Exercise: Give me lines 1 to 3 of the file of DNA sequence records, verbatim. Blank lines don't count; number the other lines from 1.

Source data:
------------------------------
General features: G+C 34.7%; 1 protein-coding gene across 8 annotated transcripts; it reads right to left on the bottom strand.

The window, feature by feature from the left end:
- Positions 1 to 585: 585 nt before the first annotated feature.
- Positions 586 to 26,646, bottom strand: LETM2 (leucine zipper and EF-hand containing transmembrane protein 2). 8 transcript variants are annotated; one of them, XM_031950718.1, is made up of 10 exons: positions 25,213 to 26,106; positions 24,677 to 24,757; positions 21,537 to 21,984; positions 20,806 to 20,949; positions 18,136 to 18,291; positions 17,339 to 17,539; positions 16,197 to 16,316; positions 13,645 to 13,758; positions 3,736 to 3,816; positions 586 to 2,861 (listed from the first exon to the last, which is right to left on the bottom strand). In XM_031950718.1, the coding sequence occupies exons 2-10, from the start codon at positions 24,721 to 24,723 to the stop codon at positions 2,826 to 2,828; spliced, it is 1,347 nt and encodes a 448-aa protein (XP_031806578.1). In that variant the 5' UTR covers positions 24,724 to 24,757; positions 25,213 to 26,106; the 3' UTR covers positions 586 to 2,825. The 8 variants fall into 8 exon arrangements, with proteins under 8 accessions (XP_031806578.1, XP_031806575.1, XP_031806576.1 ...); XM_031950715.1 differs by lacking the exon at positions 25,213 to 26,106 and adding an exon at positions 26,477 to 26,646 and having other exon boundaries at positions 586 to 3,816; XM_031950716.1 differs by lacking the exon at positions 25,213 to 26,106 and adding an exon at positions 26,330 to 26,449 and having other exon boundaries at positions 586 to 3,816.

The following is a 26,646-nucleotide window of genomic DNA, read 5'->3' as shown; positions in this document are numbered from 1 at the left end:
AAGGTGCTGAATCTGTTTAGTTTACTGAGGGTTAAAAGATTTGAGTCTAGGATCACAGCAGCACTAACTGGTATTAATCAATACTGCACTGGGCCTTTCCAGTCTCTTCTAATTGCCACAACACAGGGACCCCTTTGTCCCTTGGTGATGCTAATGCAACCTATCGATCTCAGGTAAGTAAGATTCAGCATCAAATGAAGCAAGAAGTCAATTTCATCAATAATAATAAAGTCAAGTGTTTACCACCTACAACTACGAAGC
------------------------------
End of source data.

General features: G+C 34.7%; 1 protein-coding gene across 8 annotated transcripts; it reads right to left on the bottom strand.

The window, feature by feature from the left end:
- Positions 1 to 585: 585 nt before the first annotated feature.